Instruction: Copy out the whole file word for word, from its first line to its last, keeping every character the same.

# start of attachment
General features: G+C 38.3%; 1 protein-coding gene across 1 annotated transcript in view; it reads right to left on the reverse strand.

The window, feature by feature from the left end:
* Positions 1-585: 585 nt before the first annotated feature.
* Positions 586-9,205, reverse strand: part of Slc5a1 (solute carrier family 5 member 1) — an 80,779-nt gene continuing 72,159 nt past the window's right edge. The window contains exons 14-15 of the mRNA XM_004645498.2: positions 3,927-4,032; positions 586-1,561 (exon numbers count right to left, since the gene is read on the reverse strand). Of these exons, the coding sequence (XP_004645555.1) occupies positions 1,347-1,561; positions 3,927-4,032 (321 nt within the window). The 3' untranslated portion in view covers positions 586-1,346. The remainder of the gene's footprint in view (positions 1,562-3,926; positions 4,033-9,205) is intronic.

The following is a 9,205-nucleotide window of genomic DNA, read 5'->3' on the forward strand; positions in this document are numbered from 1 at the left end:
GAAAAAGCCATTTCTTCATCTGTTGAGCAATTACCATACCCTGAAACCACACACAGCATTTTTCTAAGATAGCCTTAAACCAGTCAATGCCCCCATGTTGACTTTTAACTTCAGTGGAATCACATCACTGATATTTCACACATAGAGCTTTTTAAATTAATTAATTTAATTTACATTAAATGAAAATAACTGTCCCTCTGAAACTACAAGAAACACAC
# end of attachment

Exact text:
General features: G+C 38.3%; 1 protein-coding gene across 1 annotated transcript in view; it reads right to left on the reverse strand.

The window, feature by feature from the left end:
* Positions 1-585: 585 nt before the first annotated feature.
* Positions 586-9,205, reverse strand: part of Slc5a1 (solute carrier family 5 member 1) — an 80,779-nt gene continuing 72,159 nt past the window's right edge. The window contains exons 14-15 of the mRNA XM_004645498.2: positions 3,927-4,032; positions 586-1,561 (exon numbers count right to left, since the gene is read on the reverse strand). Of these exons, the coding sequence (XP_004645555.1) occupies positions 1,347-1,561; positions 3,927-4,032 (321 nt within the window). The 3' untranslated portion in view covers positions 586-1,346. The remainder of the gene's footprint in view (positions 1,562-3,926; positions 4,033-9,205) is intronic.

The following is a 9,205-nucleotide window of genomic DNA, read 5'->3' on the forward strand; positions in this document are numbered from 1 at the left end:
GAAAAAGCCATTTCTTCATCTGTTGAGCAATTACCATACCCTGAAACCACACACAGCATTTTTCTAAGATAGCCTTAAACCAGTCAATGCCCCCATGTTGACTTTTAACTTCAGTGGAATCACATCACTGATATTTCACACATAGAGCTTTTTAAATTAATTAATTTAATTTACATTAAATGAAAATAACTGTCCCTCTGAAACTACAAGAAACACAC